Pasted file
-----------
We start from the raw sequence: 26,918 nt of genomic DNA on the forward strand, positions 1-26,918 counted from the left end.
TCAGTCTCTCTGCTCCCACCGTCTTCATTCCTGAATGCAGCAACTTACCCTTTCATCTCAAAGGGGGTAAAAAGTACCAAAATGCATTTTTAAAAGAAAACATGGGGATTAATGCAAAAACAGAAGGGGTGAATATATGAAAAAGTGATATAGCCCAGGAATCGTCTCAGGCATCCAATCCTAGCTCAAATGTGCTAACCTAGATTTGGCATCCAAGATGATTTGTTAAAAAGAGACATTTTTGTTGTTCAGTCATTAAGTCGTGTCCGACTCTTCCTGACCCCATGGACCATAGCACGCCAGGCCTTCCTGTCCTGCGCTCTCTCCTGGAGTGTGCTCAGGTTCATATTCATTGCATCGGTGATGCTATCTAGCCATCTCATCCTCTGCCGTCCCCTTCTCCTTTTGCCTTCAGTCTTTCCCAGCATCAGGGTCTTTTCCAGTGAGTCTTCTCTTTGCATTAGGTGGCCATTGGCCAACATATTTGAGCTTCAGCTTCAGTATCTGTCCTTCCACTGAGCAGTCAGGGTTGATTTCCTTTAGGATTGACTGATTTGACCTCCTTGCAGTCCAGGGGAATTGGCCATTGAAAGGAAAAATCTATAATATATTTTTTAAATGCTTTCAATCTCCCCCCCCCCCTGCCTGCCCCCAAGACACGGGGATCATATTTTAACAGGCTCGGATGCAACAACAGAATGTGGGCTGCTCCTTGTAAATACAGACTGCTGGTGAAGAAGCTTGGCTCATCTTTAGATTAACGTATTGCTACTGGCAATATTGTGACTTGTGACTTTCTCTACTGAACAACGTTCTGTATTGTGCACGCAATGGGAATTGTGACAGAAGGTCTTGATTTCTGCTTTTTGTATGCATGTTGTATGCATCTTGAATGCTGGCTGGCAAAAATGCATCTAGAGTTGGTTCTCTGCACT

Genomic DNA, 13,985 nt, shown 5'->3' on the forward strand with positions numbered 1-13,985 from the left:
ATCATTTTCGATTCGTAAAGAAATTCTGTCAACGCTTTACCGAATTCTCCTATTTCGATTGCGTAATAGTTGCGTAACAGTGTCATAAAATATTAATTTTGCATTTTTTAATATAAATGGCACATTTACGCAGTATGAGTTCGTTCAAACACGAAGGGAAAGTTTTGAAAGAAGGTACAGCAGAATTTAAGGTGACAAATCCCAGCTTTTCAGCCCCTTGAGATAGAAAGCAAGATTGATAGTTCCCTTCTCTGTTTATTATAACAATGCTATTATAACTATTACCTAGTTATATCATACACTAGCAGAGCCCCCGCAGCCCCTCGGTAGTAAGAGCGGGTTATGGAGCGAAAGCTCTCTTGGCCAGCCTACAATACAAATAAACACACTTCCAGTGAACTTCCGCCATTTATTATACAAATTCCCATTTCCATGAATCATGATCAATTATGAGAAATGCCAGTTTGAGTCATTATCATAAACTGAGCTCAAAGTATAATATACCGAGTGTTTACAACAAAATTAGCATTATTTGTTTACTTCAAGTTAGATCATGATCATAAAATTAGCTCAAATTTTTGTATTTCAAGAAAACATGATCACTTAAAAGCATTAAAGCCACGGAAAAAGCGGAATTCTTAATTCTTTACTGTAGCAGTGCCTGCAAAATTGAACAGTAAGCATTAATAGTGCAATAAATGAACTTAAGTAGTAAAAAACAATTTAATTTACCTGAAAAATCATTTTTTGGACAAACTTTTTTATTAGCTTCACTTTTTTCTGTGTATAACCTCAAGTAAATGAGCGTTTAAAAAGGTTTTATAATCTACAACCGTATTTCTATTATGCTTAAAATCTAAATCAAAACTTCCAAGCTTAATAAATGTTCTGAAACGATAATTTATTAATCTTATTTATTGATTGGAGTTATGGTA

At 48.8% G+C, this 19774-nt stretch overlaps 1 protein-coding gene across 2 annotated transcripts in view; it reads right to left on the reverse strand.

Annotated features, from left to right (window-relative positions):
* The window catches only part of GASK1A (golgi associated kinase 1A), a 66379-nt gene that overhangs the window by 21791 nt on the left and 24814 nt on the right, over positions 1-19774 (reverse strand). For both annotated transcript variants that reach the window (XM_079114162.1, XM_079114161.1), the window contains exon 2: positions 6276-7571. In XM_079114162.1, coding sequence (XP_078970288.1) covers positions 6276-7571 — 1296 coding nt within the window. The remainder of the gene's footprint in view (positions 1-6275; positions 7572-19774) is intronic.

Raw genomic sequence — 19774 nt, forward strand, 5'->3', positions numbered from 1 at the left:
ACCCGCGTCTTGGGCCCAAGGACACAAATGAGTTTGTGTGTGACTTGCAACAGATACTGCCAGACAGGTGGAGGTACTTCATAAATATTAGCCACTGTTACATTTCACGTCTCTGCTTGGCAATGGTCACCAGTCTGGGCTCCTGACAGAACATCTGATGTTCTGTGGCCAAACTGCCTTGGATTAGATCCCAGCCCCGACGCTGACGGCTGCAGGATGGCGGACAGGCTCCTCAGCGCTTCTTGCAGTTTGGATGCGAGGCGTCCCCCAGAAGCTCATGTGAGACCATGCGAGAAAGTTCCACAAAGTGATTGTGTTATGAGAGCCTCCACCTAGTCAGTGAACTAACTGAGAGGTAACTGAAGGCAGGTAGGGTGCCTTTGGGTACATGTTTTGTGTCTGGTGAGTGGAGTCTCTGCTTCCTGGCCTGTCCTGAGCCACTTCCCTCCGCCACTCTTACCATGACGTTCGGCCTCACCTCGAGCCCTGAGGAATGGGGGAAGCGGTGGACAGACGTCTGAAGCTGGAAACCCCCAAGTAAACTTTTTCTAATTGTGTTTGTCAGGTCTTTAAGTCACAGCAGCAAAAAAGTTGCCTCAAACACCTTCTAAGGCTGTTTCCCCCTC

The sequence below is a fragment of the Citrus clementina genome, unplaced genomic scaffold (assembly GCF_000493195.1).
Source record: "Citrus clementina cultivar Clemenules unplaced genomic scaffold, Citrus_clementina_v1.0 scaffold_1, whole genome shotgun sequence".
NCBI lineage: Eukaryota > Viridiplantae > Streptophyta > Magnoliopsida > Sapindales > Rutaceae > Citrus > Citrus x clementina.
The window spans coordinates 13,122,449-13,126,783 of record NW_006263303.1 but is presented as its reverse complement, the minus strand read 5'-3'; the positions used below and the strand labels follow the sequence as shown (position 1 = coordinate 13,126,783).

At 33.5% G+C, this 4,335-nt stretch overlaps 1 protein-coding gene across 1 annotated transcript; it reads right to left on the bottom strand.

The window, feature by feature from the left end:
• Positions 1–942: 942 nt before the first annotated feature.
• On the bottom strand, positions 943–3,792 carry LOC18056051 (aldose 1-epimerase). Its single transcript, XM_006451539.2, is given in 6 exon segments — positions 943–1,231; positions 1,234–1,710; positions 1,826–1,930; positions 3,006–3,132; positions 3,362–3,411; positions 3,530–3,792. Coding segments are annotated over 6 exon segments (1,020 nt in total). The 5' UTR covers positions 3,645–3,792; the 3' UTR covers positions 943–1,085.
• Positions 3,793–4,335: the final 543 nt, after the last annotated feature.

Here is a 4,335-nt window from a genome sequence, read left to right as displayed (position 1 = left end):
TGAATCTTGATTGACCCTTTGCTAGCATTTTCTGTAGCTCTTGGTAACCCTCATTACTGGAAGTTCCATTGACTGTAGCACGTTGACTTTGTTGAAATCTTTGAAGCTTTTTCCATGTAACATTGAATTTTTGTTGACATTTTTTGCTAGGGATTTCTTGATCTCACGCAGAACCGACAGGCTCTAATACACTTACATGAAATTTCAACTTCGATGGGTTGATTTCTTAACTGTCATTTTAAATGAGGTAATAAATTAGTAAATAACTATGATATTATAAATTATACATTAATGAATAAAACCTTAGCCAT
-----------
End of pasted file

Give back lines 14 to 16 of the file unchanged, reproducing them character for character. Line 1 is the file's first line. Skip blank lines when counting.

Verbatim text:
At 33.5% G+C, this 4,335-nt stretch overlaps 1 protein-coding gene across 1 annotated transcript; it reads right to left on the bottom strand.

The window, feature by feature from the left end:
• Positions 1–942: 942 nt before the first annotated feature.